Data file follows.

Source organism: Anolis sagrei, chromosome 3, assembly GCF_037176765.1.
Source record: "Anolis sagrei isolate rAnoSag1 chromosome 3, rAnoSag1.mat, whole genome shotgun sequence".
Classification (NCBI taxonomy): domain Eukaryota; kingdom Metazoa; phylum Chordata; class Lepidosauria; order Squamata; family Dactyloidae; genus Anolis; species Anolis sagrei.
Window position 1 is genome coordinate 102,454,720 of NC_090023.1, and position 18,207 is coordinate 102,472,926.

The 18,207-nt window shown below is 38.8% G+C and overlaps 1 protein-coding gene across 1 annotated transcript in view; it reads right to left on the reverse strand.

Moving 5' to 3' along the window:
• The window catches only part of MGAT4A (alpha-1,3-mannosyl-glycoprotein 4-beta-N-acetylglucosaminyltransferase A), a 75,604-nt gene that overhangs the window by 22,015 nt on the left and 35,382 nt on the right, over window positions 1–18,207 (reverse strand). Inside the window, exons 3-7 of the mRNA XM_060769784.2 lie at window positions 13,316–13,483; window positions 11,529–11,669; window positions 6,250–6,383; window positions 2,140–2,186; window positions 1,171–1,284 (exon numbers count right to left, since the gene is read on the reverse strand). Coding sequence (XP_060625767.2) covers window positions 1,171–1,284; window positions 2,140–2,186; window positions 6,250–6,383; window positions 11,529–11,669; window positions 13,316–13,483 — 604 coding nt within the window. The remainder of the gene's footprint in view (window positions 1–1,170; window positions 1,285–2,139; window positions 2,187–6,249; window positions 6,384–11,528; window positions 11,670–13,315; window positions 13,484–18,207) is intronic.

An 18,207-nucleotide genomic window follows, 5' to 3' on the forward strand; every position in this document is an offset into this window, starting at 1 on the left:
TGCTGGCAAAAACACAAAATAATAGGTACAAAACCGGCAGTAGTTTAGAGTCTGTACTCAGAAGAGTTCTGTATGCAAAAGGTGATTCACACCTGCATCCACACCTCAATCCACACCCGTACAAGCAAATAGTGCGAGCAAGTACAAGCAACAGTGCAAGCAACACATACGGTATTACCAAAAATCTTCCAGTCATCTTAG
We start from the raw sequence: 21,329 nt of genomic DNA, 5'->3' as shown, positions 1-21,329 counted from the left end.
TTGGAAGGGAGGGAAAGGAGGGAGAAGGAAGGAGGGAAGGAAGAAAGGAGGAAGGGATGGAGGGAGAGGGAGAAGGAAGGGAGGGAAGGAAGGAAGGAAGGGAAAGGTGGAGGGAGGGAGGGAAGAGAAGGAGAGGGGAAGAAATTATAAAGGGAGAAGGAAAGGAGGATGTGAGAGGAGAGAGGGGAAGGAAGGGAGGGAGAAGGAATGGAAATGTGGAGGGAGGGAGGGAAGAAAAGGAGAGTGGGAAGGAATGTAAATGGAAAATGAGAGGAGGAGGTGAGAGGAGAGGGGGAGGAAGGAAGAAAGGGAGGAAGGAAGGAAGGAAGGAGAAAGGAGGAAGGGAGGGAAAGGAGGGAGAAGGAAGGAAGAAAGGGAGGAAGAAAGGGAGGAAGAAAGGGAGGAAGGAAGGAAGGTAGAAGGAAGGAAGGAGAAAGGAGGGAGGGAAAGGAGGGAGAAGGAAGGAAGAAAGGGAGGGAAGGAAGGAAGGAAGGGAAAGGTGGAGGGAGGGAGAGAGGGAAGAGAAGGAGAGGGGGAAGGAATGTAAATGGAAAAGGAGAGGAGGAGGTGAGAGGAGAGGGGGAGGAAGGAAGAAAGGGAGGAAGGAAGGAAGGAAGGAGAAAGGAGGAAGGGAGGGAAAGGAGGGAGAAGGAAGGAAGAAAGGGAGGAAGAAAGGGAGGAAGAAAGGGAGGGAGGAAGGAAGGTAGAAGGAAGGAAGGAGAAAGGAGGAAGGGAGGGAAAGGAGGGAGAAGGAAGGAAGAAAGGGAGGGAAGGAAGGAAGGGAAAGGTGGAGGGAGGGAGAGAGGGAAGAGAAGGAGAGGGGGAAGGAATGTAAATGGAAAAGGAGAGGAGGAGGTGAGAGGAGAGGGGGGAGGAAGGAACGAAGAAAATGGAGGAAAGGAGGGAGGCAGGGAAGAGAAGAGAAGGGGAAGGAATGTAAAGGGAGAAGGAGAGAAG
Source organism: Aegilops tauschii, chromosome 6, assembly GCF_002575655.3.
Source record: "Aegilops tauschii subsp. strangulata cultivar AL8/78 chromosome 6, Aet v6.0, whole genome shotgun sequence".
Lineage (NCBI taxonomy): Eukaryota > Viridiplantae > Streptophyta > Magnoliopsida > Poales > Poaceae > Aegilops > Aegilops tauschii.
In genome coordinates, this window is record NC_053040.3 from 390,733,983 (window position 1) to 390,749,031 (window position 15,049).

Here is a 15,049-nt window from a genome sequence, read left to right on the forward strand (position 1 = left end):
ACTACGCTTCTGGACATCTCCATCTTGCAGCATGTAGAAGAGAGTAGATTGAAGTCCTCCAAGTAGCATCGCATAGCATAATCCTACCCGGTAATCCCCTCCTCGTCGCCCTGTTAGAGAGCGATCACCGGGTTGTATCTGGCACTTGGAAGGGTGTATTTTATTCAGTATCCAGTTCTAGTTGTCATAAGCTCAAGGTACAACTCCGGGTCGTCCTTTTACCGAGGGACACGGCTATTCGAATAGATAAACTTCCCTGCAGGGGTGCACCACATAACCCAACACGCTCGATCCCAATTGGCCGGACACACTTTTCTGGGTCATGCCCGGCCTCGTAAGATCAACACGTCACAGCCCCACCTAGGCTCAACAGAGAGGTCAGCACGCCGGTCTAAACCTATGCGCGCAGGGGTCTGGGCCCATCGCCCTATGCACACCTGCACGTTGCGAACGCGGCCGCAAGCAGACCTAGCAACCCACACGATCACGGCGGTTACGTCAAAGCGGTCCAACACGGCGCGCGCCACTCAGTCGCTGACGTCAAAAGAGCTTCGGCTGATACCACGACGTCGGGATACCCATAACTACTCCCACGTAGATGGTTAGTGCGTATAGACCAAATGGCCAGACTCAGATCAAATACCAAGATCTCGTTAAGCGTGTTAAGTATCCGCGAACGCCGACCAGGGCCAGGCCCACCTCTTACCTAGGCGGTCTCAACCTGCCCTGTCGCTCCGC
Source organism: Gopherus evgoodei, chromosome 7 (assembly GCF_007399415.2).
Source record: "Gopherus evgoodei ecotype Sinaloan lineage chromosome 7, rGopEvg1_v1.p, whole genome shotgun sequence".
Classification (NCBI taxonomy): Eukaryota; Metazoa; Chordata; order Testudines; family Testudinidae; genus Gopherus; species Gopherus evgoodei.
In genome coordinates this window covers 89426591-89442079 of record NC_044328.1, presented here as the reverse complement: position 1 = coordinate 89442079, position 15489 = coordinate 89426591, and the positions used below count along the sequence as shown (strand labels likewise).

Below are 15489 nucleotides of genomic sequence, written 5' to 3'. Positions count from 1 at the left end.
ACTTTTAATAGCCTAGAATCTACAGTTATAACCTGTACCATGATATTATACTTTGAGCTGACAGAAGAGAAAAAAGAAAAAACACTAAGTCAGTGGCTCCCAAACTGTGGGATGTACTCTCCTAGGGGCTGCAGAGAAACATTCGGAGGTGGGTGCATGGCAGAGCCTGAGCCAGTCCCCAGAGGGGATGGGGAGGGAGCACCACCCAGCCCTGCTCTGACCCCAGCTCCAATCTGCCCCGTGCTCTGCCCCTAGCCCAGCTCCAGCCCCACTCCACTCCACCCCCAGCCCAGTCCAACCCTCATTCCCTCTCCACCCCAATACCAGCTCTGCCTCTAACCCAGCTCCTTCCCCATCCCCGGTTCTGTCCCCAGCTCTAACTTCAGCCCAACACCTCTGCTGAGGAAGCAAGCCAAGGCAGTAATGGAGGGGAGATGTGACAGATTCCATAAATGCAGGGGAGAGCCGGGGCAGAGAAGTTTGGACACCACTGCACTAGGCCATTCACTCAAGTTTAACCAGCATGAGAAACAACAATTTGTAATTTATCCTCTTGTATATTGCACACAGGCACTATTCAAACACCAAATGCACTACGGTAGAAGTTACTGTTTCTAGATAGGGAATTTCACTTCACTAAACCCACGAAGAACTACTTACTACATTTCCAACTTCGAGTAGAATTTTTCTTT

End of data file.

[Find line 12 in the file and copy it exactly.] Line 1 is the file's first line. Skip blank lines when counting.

Source organism: Aegilops tauschii, chromosome 6, assembly GCF_002575655.3.